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Citation Information

Type Report
Title Life in the times of ‘late development’
Author(s)
Publication (Day/Month/Year) 2017
URL http://areu.org.af/wp-content/uploads/2017/02/1704E-Life-in-the-times-of-late-development-Livelihood​-trajectories-in-Afghanistan-2002-2016.pdf
Abstract
Since 2002, over three rounds of study, the fortunes of a small panel of rural case households in
diverse locations in Afghanistan have been tracked over time. The evidence that has been collected
offers a unique, deep and longitudinal insight into rural people’s lives in Afghanistan and challenges
many of the normative assumptions that have driven policy-making in the rural sector.
The case households come from villages with distinctive economies and institutional structures. This
reflects agro-ecology and how the ownership of irrigated land is distributed. Generalising, higher altitude
villages with less irrigated land tend to be grain deficit villages and have relatively small inequalities in
land ownership. In contrast, villages in the lowlands or plains, particularly in the major irrigated areas,
have major inequalities in land ownership with significant populations of landless households. These
structural differences in land ownership are reflected in village economies and influence the
opportunities for households to find farm and village based work and the degree to which village
institutions function for the common good.
Over the 14-year period since the panel was established in 2002, a new generation has come of age.
Households have aged, in some cases the older generation has died, daughters have married out and
sons have brought wives into the household. Household dependency ratios have changed and where
parents have died land has been subdivided, reducing farm sizes. Idiosyncratic events such as marriage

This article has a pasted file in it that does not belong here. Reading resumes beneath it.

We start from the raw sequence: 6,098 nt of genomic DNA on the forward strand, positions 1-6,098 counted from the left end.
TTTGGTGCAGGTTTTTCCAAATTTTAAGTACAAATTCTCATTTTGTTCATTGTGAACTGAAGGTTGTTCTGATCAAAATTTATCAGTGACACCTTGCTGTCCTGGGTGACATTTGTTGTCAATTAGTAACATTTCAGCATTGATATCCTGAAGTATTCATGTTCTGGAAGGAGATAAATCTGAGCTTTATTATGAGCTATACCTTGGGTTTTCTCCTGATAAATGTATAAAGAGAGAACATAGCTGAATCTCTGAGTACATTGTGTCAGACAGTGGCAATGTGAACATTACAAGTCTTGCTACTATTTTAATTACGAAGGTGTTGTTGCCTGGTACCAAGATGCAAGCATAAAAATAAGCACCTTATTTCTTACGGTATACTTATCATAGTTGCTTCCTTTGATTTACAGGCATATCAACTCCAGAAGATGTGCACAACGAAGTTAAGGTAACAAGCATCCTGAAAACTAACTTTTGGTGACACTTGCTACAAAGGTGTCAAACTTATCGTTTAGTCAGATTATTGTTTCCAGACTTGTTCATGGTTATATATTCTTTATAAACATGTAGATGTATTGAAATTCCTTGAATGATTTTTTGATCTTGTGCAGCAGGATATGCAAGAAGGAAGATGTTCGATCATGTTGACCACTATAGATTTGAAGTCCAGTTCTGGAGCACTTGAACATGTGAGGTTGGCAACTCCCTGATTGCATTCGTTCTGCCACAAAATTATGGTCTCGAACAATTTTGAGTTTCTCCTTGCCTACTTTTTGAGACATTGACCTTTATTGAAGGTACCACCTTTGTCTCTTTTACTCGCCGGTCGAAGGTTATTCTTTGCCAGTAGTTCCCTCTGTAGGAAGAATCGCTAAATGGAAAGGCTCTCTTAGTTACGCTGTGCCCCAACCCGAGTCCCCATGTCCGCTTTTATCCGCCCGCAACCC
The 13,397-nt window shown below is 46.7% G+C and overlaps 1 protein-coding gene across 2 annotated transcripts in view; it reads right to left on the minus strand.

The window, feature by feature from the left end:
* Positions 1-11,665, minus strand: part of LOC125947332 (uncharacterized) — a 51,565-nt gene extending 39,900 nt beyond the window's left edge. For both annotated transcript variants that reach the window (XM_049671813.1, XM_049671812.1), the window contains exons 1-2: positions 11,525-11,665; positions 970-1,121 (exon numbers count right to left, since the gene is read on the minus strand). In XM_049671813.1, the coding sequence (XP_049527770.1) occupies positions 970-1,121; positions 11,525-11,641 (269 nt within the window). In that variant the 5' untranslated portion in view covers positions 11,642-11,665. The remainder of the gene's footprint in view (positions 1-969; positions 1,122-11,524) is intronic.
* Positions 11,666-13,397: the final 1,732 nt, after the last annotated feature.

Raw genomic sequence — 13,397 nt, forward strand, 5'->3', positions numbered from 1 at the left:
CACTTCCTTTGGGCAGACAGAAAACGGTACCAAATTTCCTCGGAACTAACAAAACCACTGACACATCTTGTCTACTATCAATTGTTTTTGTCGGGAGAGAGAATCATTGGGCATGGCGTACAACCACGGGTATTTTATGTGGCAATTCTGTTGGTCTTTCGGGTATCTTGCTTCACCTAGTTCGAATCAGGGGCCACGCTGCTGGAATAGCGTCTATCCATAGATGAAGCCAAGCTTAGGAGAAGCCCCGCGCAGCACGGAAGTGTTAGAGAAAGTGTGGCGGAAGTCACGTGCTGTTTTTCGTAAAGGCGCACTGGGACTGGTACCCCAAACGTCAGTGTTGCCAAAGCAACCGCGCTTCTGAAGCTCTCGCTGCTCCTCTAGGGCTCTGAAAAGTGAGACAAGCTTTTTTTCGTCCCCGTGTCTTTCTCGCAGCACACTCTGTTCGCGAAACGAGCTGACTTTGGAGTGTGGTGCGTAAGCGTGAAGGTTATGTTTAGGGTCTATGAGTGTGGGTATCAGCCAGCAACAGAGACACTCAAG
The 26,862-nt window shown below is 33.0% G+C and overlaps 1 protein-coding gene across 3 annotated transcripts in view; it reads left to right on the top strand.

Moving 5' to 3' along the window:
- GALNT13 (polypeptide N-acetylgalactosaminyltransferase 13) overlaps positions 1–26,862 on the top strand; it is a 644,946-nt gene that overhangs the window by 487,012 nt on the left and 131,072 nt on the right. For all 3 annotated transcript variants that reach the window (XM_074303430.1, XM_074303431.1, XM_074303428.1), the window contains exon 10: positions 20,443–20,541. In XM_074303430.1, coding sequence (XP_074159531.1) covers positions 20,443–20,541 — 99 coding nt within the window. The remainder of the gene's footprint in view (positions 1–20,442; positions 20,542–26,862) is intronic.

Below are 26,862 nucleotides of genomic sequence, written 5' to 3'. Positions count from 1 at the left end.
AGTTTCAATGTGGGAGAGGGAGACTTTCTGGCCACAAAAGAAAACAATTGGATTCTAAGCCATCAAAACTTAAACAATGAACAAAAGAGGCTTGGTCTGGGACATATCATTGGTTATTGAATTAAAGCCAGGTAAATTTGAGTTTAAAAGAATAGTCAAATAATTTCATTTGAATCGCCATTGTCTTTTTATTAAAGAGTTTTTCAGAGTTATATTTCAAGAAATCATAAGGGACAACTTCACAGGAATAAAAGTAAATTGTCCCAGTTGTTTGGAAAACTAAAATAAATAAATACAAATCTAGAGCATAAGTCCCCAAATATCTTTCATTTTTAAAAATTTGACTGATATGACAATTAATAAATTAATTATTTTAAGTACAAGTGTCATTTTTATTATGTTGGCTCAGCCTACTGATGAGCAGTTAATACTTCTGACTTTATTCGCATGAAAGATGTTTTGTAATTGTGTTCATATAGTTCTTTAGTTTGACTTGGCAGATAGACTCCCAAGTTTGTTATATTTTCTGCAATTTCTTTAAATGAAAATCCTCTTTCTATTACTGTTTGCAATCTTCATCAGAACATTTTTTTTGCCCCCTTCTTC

and deaths, illnesses and other events have all placed demands that have to be met from household
resources that cumulatively have had systemic effects on household assets.
The broader economic environment within which households have sought to make a living has for many
been deeply hostile and volatile. On the positive side, the level of aid funding and military expenditure
fuelled the growth of a service economy that had trickle-down benefits for those who sought work in its
urban margins but by 2015 those opportunities had all but disappeared. The rise of the opium poppy
cultivation from 2003 onwards drove the growth of a rural economy in many parts of Afghanistan. Its
gradual suppression and corralling into the areas of greatest physical insecurity reduced farm labour
opportunities. As insecurity in recent years has become more widespread, opium poppy cultivation has
also gradually returned, raising rural labour wage rates.
The health of the rural economy remains poor. Most of the case households find themselves no better
off now than they were in 2002 and in some instances they are worse off. Remittance income has
become increasingly important and in some villages there has been more permanent outmigration.
Rural land and labour relations are not largely governed by market relations. Access to land is
accounted for much more by patron-client relationships and non-contractual obligations than market
forces. This explains why, on the whole, processes of land accumulation and dispossession have not
taken place. Wages, often paid in kind rather than cash, are determined more by custom and
segmented by gender, locality and age. Thus it is social relationships rather than market relations
based on transaction costs and profit maximising that characterise the nature of exchange and
economic behaviour. This heavily socially embedded economy offers relative security under conditions
of conflict and this may in part explain its persistence.

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Pain, Adam, and Danielle Huot. Life in the times of ‘late development’. 2017.
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